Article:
Wedding dresses through the years

Have you ever wondered how the trend of the white wedding dress was set? It turns out white wasn’t always the colour of brides, and wedding gowns weren’t even a thing! Check out the history of wedding dresses.

 

Ancient Rome
Going back to the Roman Empire, mothers used to dress their daughters on their wedding days in a one-piece floor-length tunic, which was knotted around the waist with a band of wool that only the future husband would untie (it’s actually the origin of the expression: “tying the knot”). They then added a bright yellow veil over the tunic, called the Flammeum, representing fire from the new house’s fireplace.

 

Ancient-Rome

 

Middle Ages
During the Middle Ages, brides mostly wore blue dresses for their wedding day. The colour was in fact considered to represent purity, like white is now. And if the bride couldn’t have a blue wedding dress, she would wear her finest gown, and have a blue ribbon, or anything else in that colour. That is in fact the origin of “something blue”.

 

Middle-Ages

 

Sunday Dresses
For many years, brides would just wear their finest gown, which was often a Sunday dress to get married. Only the wealthy could afford having a dress they would wear only once, so very few brides wore white, which demanded a lot of maintenance. The dresses would follow the fashion trend that was in style at the time, and would come in bright colours like red, yellow and blue.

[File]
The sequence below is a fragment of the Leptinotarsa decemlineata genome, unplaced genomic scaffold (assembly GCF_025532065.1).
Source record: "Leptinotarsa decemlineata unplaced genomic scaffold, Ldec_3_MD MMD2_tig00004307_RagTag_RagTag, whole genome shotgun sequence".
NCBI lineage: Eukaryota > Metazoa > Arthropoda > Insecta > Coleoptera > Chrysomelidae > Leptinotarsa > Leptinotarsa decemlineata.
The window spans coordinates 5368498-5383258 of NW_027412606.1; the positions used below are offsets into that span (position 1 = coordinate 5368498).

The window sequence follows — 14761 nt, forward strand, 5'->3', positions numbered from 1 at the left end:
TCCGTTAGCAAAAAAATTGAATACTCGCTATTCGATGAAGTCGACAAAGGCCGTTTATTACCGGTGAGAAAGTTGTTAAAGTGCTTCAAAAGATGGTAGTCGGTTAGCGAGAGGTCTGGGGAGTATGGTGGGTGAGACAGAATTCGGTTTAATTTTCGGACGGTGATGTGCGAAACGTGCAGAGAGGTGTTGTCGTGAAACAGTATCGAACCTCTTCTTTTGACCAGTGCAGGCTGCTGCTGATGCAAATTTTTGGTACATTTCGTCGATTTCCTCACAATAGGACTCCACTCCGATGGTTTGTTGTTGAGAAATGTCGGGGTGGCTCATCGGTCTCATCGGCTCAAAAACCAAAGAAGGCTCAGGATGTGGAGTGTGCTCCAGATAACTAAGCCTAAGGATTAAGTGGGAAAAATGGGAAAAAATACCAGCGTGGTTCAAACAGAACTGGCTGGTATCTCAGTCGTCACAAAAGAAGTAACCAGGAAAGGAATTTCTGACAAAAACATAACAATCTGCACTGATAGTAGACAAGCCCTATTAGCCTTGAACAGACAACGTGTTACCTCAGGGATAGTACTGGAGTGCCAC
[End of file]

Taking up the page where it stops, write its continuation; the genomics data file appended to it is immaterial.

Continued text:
Queen Victoria’s Wedding
In 1840, Queen Victoria married her cousin Prince Albert in a white, low-cut bodice, 18-foot train lacy gown dripping with orange blossoms. As the Queen was the biggest trendsetter of the century, her dress inspired thousands of other brides to wed in white. Since then, white wedding gowns have been common practice.

 

Queen-Victoria

 

Grace Kelly’s wedding
During the Great Depression, brides usually saved up money by just wearing their best outfit for their wedding, so the white dress with intricate details and expensive fabric was a rare sight. But during the second half of the 20th century, economy was doing much better, and white was back on track, as evidenced by actress Grace Kelly’s wedding to prince Rainier of Monaco in 1956. She wore a long-sleeved laced white gown with three layers of petticoats to give her skirt a dramatic volume.

 

Grace-Kelly

 

The return of the coloured wedding dress
These days, brides can pick from many styles, shapes and fabrics for their dress to walk down the aisle. Some women pick pink or peach-coloured gowns to stand out of the crowd, and more and more designers gave been creating wedding gowns that come in “unconventional” colours like blue, purple, or even yellow. Gwen Stefani made the buzz when she got married in a dip-dye pink dress back in 2002.

 

Gwen-Stefani

 

If you want to read more about celebrities in their wedding gowns, check out our blog post here.

 

What about you? Do you think you’d prefer a white or coloured dress?

 

 

About ESPOSA
ESPOSA is a bridal boutique that is all about luxury brands offering every bride-to-be a one-stop store to find and shop her wedding look including her dream gown, the perfect wedding shoes and the accessories that she needs. Our stores are located in Lebanon (Dbayeh and Beirut downtown), Brazil (Sao Paulo) and UAE (Dubai and Abu Dhabi).

Visit us online to find the most beautiful wedding dresses in Beirut, Sao Paulo, Dubai and Abu Dhabi

Share on facebook
Facebook
Share on twitter
Twitter
Share on linkedin
LinkedIn
Dubai Shopping Festival 2021

The Dubai Shopping Festival 2021 is the ultimate shopping bonanza taking place from 15th December 2021 to 29th January 2022. So, what this one-of-a-kind

what shoes to wear with a line dress

What shoes to wear with a-line dress? A question every woman would ask when choosing an a-line cocktail dress or a line lace dress

wedding suits for men

When it comes to wedding suits for men, there are certainly so many things to look after. From the latest men’s suit designs for

Need help finding that perfect dress?

Join Our
Newsletter